Is Instagram Morphing Us Into The Same Person?

Martha Jane Edwards wears a cream blazer over a cami body with monochrome floral print shorts, a straw pom pom bucket bag and studded gladiator sandals | marthajaneedwards.com


ARE WE INSTAGRAM CLONES?


Last week, Carrie from WishWishWish shared a post exploring her uneasiness upon arriving at the Instagram hotspot that is the Beverly Hills Hotel. Looking around, she described feeling like one of many influencers snapping the exact same shot in the exact same location, relishing in the abundance of Instagram clichés available. You all know the drill: a flatlay of avocado on toast, the perfect Farm Girl latte art, an #OOTD against a colourful wall, or the statement Gucci items which every fashion blogger seems to own right now. If you’re anything like me, you scroll past multiple variants of these kind of images every single day on Instagram, and it begs the question: is Instagram morphing us into the same person? Carrie scratched the surface of this issue in her post, but today, I want to dive a little deeper.


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NAVIGATING THE ALGORITHM


Instagram is a funny old place, especially at the moment. Content creators are becoming increasingly frustrated at the lack of communication and understanding between the platform and its users. Growing your Instagram following is becoming more difficult by the day, yet a large social media following is becoming more and more important, not only for influencers but for anybody applying to certain job positions. As new algorithms are enforced against the wishes of Instagram’s users, people are resorting to extreme measures in order to grow their followings. For example, April’s Instagram scandal exposed thousands of influencers as having paid for followers and engagement outright. As everybody else gets pushed further down the feed in favour of paid campaigns and popular users, is conforming to Instagram trends the only way to achieve organic growth?


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Martha Jane Edwards wears a cream blazer over a cami body with monochrome floral print shorts, a straw pom pom bucket bag and studded gladiator sandals | marthajaneedwards.com


BREAKING THE MOULD


Original content is very difficult to come by these days, but that isn’t a dig. Like almost every online platform, Instagram is saturated with millions of people trying to achieve the same thing, but there are only so many ways you can style a flatlay. Even if you were the first, there are hundreds of others now emulating your style, and maybe doing it better. However, where other platforms offer functionalities which can increase your exposure – think retweets on Twitter, or SEO on YouTube – Instagram provides very little. When I committed to posting fashion only photos on my feed, I quickly realised that the only way to grow your following significantly on Instagram is through regrams. Yet, when browsing fashion regram accounts, it was hard to differentiate the girl in one photo from the girl in the next. It became clear that skinny, tanned women with glistening collarbones and perfectly smooth skin are the only ones getting regrammed. Bonus points for a glamorous location and the ideal amount of movement in their floaty dresses! The problem is I’m not particularly skinny, I cannot be bothered with fake tan, and the scoliosis scars that ravage my body aren’t exactly #instagramgoals. So what are members of the female population who, like me, don’t fit the mould supposed to do?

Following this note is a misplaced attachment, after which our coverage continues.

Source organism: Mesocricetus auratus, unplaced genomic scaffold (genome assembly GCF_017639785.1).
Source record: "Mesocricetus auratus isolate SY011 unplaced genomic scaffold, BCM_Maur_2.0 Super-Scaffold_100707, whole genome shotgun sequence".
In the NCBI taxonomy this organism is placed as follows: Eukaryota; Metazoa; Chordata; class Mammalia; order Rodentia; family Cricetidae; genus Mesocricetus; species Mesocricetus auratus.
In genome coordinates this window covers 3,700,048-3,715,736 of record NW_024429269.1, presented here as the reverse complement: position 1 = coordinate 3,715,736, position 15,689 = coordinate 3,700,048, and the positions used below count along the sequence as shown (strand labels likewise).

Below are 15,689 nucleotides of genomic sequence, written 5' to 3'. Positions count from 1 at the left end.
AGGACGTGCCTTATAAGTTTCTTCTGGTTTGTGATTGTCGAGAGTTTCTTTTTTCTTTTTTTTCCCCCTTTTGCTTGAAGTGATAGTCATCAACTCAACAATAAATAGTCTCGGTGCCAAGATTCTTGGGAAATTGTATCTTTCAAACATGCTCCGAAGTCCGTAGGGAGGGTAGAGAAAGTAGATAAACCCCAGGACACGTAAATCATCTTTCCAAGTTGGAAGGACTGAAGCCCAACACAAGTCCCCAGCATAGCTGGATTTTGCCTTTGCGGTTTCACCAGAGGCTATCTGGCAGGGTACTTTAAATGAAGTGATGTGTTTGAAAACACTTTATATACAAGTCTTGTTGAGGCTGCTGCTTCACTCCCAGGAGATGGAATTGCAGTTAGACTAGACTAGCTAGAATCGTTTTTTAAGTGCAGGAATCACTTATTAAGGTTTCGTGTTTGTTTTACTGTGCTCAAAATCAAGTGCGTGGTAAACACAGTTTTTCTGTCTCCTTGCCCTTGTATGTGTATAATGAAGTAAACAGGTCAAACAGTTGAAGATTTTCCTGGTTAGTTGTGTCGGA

Martha Jane Edwards wears a cream blazer over a cami body with monochrome floral print shorts, a straw pom pom bucket bag and studded gladiator sandals | marthajaneedwards.com

Martha Jane Edwards wears a cream blazer over a cami body with monochrome floral print shorts, a straw pom pom bucket bag and studded gladiator sandals | marthajaneedwards.com


THE NEXT BIG THING


The truth is: I don’t know. However, like Carrie said in her post, it feels like we’re reaching a breaking point. How much longer will we be happy to scroll through page after page of identical content? Even the swish drone footage and steadicam shots that used to be admired by videographers and influencers alike have become commonplace within the industry, and they’re losing their value because of it. So what’s the next big thing? Well, I predict a shift back towards meaningful content, and I don’t necessarily mean people tackling big issues like feminisim and politics. I mean, wholesome, natural content where it’s just you and your audience sharing ideas. It’s the reason the social media stars of today took off in the first place, so who’s to say we won’t see that kind of content thrive again? Whatever happens, I hope that the staff at Instagram start listening to their users before everything they’ve built disappears down the drain, because I, for one, am getting tired of this.


OUTFIT DETAILS


BLAZER – Topshop (similar)*
CAMI BODY – ASOS*
SHORTS – ASOS*
SHOES – New Look (similar)*
BAGZara (similar)*
WATCH ASOS*
SUNGLASSESASOS*

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Martha Jane Edwards (@marthajedwards) on Instagram


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Martha Jane Edwards wears a cream blazer over a cami body with monochrome floral print shorts, a straw pom pom bucket bag and studded gladiator sandals | marthajaneedwards.com


 

Do you think we’re morphing into the same person because of Instagram? What do you think the next big thing will be?

 


Is Instagram Morphing Us Into The Same Person? | www.marthajaneedwards.com
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